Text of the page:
Italian style rule number one: the belt doesn’t play such a big role. The important thing is: the tyre must match the Lamborghini!
So far, this law has not been written down anywhere, which is why we are directly claiming copyright here. The only thing that is certain is that the origin of this wisdom can probably be dated to the early 1990s in Switzerland – Lamborghini had just delivered its answer to the Ferrari F40 and Porsche 959. Whereby “answer” is the wrong word. “Weapon” would probably be more appropriate. The model, internally called P132, was a declaration of war and was simply intended to be the fastest production car in the world. And in order to immediately put all doubters before their heads, Lamborghini simply called this replica the Diablo.
But for the boys of the Swiss traffic authorities it was too loud. One cause was indeed the tyres and their rolling noise.
Pirelli tyres, as they have been supplied on almost every model since the foundation of Lamborghini in 1963 and until today without exception. At the rear, in 335 width, 18-inch dimensions, developed and tailor-made for the Diablo’s performance. The stated 325 km/h top speed was surpassed in several independent tests. The issue was serious, so Lamborghini acted. A tyre was developed especially for Switzerland that significantly reduced rolling noise. The result convinced the authorities and the Diablo was approved for Switzerland. Freely according to the holy credo: What Italians unite, Swiss authorities shall not separate. Amen.
The name Pirelli P Zero stands for ultra-high performance tyres, which have been considered a benchmark for over 35 years. Their special high-tech level and performance capabilities make them the preferred original equipment tyre for many supercars, sedans and luxury SUVs from the world’s leading car manufacturers. With innovations such as ultra-flat profiles, the low-profile tyres continue to set standards.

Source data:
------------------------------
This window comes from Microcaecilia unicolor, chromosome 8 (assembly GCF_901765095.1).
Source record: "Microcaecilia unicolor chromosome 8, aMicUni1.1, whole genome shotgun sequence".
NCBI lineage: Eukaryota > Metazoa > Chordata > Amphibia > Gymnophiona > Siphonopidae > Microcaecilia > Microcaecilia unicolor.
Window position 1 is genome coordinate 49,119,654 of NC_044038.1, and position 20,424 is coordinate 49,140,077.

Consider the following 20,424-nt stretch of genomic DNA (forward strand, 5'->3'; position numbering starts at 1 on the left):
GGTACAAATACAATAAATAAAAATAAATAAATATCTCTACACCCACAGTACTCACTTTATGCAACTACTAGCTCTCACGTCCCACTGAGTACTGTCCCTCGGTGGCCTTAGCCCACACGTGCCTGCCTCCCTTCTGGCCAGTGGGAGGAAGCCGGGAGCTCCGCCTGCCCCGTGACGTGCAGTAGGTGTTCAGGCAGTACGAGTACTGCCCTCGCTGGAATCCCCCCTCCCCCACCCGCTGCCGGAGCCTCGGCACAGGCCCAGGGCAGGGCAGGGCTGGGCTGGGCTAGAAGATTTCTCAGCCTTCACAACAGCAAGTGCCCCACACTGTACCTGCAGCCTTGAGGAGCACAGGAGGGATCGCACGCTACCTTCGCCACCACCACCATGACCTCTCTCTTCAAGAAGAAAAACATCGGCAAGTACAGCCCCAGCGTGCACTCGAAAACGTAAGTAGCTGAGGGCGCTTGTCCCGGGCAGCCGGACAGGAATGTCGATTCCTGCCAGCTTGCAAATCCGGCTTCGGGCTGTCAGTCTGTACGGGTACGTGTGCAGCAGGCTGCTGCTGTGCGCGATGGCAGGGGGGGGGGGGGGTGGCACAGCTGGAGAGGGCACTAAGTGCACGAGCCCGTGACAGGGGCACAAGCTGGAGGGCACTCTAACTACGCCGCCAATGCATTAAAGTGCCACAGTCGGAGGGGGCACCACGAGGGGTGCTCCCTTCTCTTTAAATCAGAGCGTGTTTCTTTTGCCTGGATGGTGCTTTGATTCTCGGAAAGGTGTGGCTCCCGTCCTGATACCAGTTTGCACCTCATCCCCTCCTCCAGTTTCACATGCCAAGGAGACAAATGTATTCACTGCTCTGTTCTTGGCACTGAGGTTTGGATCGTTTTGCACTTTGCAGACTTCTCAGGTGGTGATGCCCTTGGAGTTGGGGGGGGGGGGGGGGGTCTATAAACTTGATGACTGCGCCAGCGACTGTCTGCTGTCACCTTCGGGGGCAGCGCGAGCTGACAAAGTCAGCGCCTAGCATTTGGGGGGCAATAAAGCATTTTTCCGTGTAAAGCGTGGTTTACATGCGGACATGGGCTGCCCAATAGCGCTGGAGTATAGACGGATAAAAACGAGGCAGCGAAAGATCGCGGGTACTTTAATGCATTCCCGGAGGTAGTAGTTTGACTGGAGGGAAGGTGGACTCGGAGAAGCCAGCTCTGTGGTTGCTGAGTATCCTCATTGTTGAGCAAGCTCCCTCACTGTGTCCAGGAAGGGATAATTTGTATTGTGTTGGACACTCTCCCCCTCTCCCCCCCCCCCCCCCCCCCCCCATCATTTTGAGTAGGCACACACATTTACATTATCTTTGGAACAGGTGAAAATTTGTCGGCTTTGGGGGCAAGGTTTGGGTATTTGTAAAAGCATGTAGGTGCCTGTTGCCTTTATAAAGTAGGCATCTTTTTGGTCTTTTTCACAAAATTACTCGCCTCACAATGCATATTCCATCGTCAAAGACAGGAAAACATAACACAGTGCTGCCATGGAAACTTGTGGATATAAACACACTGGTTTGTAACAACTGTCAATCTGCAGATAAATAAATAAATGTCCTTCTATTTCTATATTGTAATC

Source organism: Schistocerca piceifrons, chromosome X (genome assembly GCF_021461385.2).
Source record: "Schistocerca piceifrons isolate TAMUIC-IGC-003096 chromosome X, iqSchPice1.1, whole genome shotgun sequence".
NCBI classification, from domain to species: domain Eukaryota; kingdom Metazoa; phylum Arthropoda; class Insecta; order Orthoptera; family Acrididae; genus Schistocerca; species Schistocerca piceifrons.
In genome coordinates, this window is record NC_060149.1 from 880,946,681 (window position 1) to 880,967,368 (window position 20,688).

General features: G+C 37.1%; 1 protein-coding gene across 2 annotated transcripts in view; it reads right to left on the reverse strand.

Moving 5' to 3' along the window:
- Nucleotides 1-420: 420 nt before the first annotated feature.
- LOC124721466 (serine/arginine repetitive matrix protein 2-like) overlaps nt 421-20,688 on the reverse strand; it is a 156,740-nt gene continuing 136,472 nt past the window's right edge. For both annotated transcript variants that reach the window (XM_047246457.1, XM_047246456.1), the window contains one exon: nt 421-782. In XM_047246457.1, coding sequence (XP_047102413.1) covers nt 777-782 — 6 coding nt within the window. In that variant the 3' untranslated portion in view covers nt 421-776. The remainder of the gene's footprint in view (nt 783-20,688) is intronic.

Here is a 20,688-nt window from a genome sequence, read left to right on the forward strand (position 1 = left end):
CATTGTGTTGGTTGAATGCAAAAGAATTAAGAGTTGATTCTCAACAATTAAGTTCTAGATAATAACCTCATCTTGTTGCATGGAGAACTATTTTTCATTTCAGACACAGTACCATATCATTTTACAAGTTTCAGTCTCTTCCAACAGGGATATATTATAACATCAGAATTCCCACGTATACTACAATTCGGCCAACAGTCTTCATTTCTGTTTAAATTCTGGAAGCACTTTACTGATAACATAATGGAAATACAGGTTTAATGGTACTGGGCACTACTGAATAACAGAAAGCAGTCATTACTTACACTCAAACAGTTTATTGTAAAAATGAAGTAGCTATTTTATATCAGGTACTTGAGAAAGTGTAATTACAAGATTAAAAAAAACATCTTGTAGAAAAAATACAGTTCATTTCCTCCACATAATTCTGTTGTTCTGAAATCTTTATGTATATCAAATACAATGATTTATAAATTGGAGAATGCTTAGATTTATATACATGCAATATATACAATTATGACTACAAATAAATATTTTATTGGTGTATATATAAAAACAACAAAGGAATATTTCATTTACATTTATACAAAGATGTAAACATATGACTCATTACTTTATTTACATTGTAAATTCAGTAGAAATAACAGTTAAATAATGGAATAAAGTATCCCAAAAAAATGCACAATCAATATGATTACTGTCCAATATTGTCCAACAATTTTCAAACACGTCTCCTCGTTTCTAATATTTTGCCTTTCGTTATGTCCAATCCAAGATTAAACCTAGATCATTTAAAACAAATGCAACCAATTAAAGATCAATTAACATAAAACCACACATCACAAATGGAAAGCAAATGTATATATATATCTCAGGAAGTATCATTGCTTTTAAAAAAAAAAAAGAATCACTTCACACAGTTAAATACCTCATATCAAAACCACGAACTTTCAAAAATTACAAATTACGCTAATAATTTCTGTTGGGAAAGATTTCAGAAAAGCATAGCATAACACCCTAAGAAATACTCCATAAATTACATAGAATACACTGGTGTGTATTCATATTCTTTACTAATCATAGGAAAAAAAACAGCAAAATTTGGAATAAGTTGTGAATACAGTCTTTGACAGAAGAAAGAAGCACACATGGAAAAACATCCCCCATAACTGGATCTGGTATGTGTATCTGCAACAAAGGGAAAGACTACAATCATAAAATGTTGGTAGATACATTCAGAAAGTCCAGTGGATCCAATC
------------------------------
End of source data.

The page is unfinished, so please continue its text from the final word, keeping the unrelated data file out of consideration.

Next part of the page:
The thermometer shows 37 degrees outside. The heat billows over the golden Lamborghini Diablo VT 6.0 SE even before I start the V12 with a classic ignition key. This is the last Diablo ever built, from 2001, No. 42. No rear spoiler, fixed headlights integrated into the body instead of flip-up headlights (yes, they are from Nissan!!), perforated rims, open five-speed manual gearbox and no 5,000 kilometres on the speedometer. Normally, this car is in the MuDeTec, the Lamborghini Museum in Sant’Agata. But today the twelve-cylinder should breathe freely. In the truest sense of the word. Nevertheless, I hesitate. It’s the Diablo! Car quartet ace. Poster hero. Legend. Youthful dream. It’s a shame they usually only use women as models for the world famous Pirelli calendar.
Please don’t misunderstand, I have nothing against women or even a problem with starting a modern Lamborghini Aventador and driving it according to its purpose. Even with an SVJ, the processes are almost routine. But with the Diablo? It’s a bit like someone introducing you to Ana de Armas. You only say hello sheepishly at first and don’t immediately plant a kiss on her.
Lamborghini Diablo VT 6.0 SE // Engine: twelve-cylinder V-engine / Displacement: 5,992 cc / Power: 549 hp (404 kW) / Torque: 620 Nm at 5,500 rpm / 0-100 km/h: approx. 4.0 s / Vmax: 330 km/h.
On the other hand: It is the Diablo! And therefore a Lamborghini. The design: Gandini. A body that catches the eye. No restraint. Never. So off you go. Even the severe clutch demands a strong lower leg, as if you want to kick open a locked door. The starter gurgles neatly, you feel the mass that is to be pushed here from its cold resting state into the mechanical motion of a good 1,000 revolutions. Smooth running? So-so. Compared to the almost synthetic harmony with which the twelve pots of an Aventador hum, the Diablo V12 grumbles with certain unrest. Is that displeasure, real engine rage? Who could blame this Diablo, after all, they put it in a coma most of the time in the museum. And it has been for decades. Strictly speaking, that’s blasphemy. Or what’s the hellish equivalent of that?
First gear. Let the clutch come in. The pressure point is easy to feel, and the first roll-off is gratifyingly confident. From then on I have only one thing to do: Drive the Diablo. I have to think it through clearly and take everything as it comes. And not to brood so much. Brooding is just as bad as being afraid. It makes everything much more difficult. Especially in this car. Second gear clack-clack.
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